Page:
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date: 21 July 2019

Abstract and Keywords

The European Union was born as an international organization. The 1957 Treaty of Rome formed part of international law, although the European Court of Justice was eager to emphasize that the Union constitutes “a new legal order” of international law. With time, this new legal order has indeed evolved into a true “federation of States.” Yet how would the foreign affairs powers of this new supranational entity be divided? Would the European Union gradually replace the member states, or would it preserve their distinct and diverse foreign affairs voices? In the past sixty years, the Union has indeed significantly sharpened its foreign affairs powers. While still based on the idea that it has no plenary power, the Union’s external competences have expanded dramatically, and today it is hard to identify a nucleus of exclusive foreign affairs powers reserved for the member states. And in contrast to a classic international law perspective, the Union’s member states only enjoy limited treaty-making powers under European law. Their foreign affairs powers are limited by the exclusive powers of the Union, and they may be preempted through European legislation. There are, however, moments when both the Union and its states enjoy overlapping foreign affairs powers. For these situations, the Union legal order has devised a number of cooperative mechanisms to safeguard a degree of “unity” in the external actions of the Union. Mixed agreements constitute an international mechanism that brings the Union and the member states to the same negotiating table. The second constitutional device is internal to the Union legal order: the duty of cooperation.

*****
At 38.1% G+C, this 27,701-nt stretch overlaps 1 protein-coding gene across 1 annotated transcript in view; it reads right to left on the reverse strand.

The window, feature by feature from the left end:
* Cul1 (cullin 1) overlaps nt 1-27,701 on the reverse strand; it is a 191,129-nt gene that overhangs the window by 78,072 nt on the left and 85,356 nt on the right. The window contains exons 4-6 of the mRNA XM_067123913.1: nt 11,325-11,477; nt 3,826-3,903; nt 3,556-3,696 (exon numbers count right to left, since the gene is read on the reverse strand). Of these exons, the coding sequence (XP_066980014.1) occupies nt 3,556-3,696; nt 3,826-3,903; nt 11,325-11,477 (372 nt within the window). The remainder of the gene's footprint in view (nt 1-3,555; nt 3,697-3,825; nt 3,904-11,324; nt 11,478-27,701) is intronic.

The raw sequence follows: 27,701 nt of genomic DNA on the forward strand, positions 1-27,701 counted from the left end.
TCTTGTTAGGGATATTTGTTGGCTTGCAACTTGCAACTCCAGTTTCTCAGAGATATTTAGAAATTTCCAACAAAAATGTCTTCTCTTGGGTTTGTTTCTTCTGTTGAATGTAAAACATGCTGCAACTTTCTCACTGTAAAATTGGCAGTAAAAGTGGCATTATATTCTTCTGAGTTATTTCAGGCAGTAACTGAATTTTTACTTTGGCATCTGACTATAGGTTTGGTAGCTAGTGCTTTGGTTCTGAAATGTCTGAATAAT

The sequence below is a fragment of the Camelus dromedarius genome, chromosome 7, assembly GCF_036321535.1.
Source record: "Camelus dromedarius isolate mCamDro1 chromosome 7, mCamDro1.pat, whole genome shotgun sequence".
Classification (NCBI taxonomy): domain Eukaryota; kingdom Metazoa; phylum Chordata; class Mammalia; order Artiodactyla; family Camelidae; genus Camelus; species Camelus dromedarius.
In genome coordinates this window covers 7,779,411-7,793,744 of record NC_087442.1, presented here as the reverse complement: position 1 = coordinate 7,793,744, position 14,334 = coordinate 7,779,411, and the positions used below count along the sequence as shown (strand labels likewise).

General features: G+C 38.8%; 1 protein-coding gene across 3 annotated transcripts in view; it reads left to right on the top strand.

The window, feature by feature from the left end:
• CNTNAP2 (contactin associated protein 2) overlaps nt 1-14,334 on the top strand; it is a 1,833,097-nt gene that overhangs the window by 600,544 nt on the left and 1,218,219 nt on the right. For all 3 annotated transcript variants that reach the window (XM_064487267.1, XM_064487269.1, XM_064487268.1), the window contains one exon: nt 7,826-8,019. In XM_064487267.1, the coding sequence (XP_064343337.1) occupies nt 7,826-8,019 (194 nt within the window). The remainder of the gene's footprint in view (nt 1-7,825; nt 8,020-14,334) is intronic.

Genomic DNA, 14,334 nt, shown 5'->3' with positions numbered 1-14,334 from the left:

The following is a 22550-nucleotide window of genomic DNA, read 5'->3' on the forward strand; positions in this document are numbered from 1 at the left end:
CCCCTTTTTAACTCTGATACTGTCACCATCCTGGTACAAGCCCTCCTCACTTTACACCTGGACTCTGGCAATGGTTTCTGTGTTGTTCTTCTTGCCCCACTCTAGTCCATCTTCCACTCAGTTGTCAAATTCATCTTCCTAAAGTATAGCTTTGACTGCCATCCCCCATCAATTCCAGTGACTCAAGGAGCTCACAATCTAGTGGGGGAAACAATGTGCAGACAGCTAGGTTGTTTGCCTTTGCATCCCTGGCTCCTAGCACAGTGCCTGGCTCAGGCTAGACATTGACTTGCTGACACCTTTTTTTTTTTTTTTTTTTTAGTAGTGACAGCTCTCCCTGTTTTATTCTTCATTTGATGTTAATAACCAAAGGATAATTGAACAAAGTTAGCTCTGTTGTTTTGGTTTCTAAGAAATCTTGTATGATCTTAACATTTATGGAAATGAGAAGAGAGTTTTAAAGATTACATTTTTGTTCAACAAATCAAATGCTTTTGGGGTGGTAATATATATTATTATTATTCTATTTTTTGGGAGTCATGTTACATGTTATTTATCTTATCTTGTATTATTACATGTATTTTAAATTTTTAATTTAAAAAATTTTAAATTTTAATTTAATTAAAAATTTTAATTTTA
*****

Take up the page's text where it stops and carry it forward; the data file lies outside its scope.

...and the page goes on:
Keywords: European Union, external competences, Common Foreign and Security Policy, ERTA doctrine, Common Commercial Policy, mixed agreements, duty of loyal cooperation, trustees doctrine

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